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  • December 23, 2011 at 9:09 am
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    When choosing meat if it says “choice” on the label it’s a much better selection of meat then something not grade labeled and the price will be higher too. If it’s labeled “prime” it must be the finest cut with the best marbling and pricey. Anything gimmicky labeled “reserve” or such is just below the level of “select” in marbling. Butchers call it “regular” or “standard” they usually put a generic term on there to make it sound good like “natural” and it’s less than half the price of choice. You get what you pay for.
    · Prime
    · Choice
    · Select
    · Standard
    · Commercial
    · Utility
    · Cutter
    · Canner

    Reply
  • December 23, 2011 at 9:33 am
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    Ken, so are you suggesting that Safeway’s “Rancher’s Reserve” label denotes their beef is really almost at the much lower grade of “standard”, and far below being qualified as “choice”?

    Now that I LOOK at it in the photos, it does lack an appearance of marbling, however I do remember it being VERY tender and flavorful. While there may have been a lack of even marbling throughout, the generous layer of “fat cap” surely did permeate all it’s juices throughout the fibers of the leaner meat within. If what we had was actually a practically SUBSTANDARD “standard” cut, it sure had us fooled. Tasted like Prime Rib as far we were concerned. Super juicy, super tender, super beefy, and super ONO!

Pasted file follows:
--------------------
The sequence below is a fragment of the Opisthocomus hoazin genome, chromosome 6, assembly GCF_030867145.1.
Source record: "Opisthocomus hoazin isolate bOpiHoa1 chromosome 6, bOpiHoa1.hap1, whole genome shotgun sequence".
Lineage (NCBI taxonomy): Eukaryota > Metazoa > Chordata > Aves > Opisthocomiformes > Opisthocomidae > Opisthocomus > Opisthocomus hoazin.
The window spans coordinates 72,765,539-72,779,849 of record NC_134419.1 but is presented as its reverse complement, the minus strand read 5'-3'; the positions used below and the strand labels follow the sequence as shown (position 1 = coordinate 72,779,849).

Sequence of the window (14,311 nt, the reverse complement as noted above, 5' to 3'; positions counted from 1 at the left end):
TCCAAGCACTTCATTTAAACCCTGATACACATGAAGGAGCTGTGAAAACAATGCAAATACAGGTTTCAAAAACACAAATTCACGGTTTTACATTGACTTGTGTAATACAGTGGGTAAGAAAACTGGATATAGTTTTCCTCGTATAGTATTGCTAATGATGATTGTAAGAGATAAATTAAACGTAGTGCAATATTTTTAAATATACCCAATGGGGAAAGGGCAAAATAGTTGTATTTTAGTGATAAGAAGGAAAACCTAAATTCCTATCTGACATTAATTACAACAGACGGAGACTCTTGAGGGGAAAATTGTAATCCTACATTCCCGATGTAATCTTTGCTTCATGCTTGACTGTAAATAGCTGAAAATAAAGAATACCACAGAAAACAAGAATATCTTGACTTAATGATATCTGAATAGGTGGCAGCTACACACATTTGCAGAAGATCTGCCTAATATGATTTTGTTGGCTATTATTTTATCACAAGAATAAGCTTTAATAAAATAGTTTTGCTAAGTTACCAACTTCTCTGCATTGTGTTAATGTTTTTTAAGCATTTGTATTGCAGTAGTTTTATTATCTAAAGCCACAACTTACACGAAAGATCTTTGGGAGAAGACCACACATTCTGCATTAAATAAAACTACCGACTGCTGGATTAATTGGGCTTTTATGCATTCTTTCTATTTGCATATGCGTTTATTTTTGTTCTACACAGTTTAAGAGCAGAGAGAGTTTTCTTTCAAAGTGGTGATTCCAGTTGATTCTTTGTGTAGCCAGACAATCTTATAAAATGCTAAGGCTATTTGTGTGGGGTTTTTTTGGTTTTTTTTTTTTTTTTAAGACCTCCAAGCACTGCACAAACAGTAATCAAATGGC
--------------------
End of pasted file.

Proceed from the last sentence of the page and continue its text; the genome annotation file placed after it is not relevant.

Of course it helps to have someone who knows how to properly COOK it. A-ha!

    Now you have me intrigued on the subject! Next time I hit the supermarket (like tomorrow), I’m definitely going to have a chat with their butcher about what you brought up. Thanks for the insight!

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  • December 24, 2011 at 7:13 pm
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    Pomai Merry Christmas! (There’s another Ken???) Any ways both of you got me looking and I had to drag out my “New Professional Chef” 1190 page cookbook and reference by the Culinary Institute of America.

    Per the book, it is mandatory all beef be inspected by either federal (supported by taxpayers) inspectors or state inspectors (with federal approval and trained) and carry an inspection stamp. However grading beef is not mandatory. The United States Department of Agriculture (USDA) developed specific standards used to assign grade to beef and also trains graders. The meatpacker can use USDA federal graders (at the meatpacker’s expense) or chose not to use USDA graders and assign his or her own grade instead.

    As Ken mentioned above on “December 23, 2011 at 9:09 am” USDA beef grades are Prime, Choice, Select, Standard, Commercial, Utility, Cutter, Canner and Beef Yield Grades are 1, 2, 3, 4, 5.

    “Rancher’s Reserve” is NOT a USDA GRADE and therefore you don’t know what you are getting or where it falls compared to a USDA beef grade federal government standard.

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  • December 30, 2011 at 11:11 am
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    There was this interesting cooking method feature titled Ann Seranne’s Genius Rib Roast” posted on Yahoo today. Check it out…